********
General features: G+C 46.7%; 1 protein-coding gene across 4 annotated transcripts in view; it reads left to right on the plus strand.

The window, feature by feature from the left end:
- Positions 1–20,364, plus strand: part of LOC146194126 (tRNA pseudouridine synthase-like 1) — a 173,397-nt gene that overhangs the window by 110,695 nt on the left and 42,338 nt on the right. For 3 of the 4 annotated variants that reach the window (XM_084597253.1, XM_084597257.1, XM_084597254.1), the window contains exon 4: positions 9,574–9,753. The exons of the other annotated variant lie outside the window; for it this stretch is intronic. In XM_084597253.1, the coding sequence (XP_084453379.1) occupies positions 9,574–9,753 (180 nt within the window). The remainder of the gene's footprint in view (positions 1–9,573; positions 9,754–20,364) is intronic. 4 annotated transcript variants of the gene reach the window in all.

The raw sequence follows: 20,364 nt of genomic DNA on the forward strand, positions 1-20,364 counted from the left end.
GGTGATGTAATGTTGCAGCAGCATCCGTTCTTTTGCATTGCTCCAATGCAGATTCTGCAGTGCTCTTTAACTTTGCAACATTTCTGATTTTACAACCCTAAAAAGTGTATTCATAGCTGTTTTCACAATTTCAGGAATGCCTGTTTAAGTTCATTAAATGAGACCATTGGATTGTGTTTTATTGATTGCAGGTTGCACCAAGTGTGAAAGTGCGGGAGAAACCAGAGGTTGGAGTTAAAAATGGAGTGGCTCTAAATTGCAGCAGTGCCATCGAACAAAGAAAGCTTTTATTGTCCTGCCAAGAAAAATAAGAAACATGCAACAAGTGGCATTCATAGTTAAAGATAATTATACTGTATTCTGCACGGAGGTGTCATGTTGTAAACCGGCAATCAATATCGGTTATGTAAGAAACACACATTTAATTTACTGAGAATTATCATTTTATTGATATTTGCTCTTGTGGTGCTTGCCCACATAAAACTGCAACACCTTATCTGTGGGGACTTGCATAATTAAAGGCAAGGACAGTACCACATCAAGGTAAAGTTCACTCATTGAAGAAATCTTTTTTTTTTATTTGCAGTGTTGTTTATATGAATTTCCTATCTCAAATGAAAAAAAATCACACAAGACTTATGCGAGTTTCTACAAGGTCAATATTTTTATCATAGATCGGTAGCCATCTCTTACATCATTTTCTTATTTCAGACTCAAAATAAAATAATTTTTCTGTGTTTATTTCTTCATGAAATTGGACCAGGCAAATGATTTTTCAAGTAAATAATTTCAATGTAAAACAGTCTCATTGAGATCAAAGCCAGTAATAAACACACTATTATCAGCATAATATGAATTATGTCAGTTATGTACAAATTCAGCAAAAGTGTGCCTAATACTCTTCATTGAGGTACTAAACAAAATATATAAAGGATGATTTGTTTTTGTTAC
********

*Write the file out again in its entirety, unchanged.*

General features: G+C 46.7%; 1 protein-coding gene across 4 annotated transcripts in view; it reads left to right on the plus strand.

The window, feature by feature from the left end:
- Positions 1–20,364, plus strand: part of LOC146194126 (tRNA pseudouridine synthase-like 1) — a 173,397-nt gene that overhangs the window by 110,695 nt on the left and 42,338 nt on the right. For 3 of the 4 annotated variants that reach the window (XM_084597253.1, XM_084597257.1, XM_084597254.1), the window contains exon 4: positions 9,574–9,753. The exons of the other annotated variant lie outside the window; for it this stretch is intronic. In XM_084597253.1, the coding sequence (XP_084453379.1) occupies positions 9,574–9,753 (180 nt within the window). The remainder of the gene's footprint in view (positions 1–9,573; positions 9,754–20,364) is intronic. 4 annotated transcript variants of the gene reach the window in all.

The raw sequence follows: 20,364 nt of genomic DNA on the forward strand, positions 1-20,364 counted from the left end.
GGTGATGTAATGTTGCAGCAGCATCCGTTCTTTTGCATTGCTCCAATGCAGATTCTGCAGTGCTCTTTAACTTTGCAACATTTCTGATTTTACAACCCTAAAAAGTGTATTCATAGCTGTTTTCACAATTTCAGGAATGCCTGTTTAAGTTCATTAAATGAGACCATTGGATTGTGTTTTATTGATTGCAGGTTGCACCAAGTGTGAAAGTGCGGGAGAAACCAGAGGTTGGAGTTAAAAATGGAGTGGCTCTAAATTGCAGCAGTGCCATCGAACAAAGAAAGCTTTTATTGTCCTGCCAAGAAAAATAAGAAACATGCAACAAGTGGCATTCATAGTTAAAGATAATTATACTGTATTCTGCACGGAGGTGTCATGTTGTAAACCGGCAATCAATATCGGTTATGTAAGAAACACACATTTAATTTACTGAGAATTATCATTTTATTGATATTTGCTCTTGTGGTGCTTGCCCACATAAAACTGCAACACCTTATCTGTGGGGACTTGCATAATTAAAGGCAAGGACAGTACCACATCAAGGTAAAGTTCACTCATTGAAGAAATCTTTTTTTTTTATTTGCAGTGTTGTTTATATGAATTTCCTATCTCAAATGAAAAAAAATCACACAAGACTTATGCGAGTTTCTACAAGGTCAATATTTTTATCATAGATCGGTAGCCATCTCTTACATCATTTTCTTATTTCAGACTCAAAATAAAATAATTTTTCTGTGTTTATTTCTTCATGAAATTGGACCAGGCAAATGATTTTTCAAGTAAATAATTTCAATGTAAAACAGTCTCATTGAGATCAAAGCCAGTAATAAACACACTATTATCAGCATAATATGAATTATGTCAGTTATGTACAAATTCAGCAAAAGTGTGCCTAATACTCTTCATTGAGGTACTAAACAAAATATATAAAGGATGATTTGTTTTTGTTAC